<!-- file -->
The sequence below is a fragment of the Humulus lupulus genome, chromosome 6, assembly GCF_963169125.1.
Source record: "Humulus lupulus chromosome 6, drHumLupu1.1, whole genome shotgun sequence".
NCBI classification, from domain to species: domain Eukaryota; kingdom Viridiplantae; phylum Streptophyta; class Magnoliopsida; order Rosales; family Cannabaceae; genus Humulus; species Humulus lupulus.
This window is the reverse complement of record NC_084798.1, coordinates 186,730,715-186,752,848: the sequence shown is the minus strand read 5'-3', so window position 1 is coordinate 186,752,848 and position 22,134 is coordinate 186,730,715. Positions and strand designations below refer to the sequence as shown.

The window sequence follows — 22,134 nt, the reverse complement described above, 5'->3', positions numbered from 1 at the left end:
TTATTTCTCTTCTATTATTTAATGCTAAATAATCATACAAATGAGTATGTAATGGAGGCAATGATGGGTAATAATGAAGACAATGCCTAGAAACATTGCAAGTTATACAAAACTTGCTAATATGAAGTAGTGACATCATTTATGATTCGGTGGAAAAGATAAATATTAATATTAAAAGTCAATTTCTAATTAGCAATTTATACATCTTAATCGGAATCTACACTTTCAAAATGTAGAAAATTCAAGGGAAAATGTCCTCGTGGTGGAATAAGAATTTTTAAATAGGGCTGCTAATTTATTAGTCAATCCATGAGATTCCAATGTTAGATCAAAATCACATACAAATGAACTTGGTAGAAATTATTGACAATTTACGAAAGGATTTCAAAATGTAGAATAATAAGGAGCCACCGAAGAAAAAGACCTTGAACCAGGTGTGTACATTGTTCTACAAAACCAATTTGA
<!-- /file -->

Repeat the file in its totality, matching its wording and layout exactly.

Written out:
The sequence below is a fragment of the Humulus lupulus genome, chromosome 6, assembly GCF_963169125.1.
Source record: "Humulus lupulus chromosome 6, drHumLupu1.1, whole genome shotgun sequence".
NCBI classification, from domain to species: domain Eukaryota; kingdom Viridiplantae; phylum Streptophyta; class Magnoliopsida; order Rosales; family Cannabaceae; genus Humulus; species Humulus lupulus.
This window is the reverse complement of record NC_084798.1, coordinates 186,730,715-186,752,848: the sequence shown is the minus strand read 5'-3', so window position 1 is coordinate 186,752,848 and position 22,134 is coordinate 186,730,715. Positions and strand designations below refer to the sequence as shown.

The window sequence follows — 22,134 nt, the reverse complement described above, 5'->3', positions numbered from 1 at the left end:
TTATTTCTCTTCTATTATTTAATGCTAAATAATCATACAAATGAGTATGTAATGGAGGCAATGATGGGTAATAATGAAGACAATGCCTAGAAACATTGCAAGTTATACAAAACTTGCTAATATGAAGTAGTGACATCATTTATGATTCGGTGGAAAAGATAAATATTAATATTAAAAGTCAATTTCTAATTAGCAATTTATACATCTTAATCGGAATCTACACTTTCAAAATGTAGAAAATTCAAGGGAAAATGTCCTCGTGGTGGAATAAGAATTTTTAAATAGGGCTGCTAATTTATTAGTCAATCCATGAGATTCCAATGTTAGATCAAAATCACATACAAATGAACTTGGTAGAAATTATTGACAATTTACGAAAGGATTTCAAAATGTAGAATAATAAGGAGCCACCGAAGAAAAAGACCTTGAACCAGGTGTGTACATTGTTCTACAAAACCAATTTGA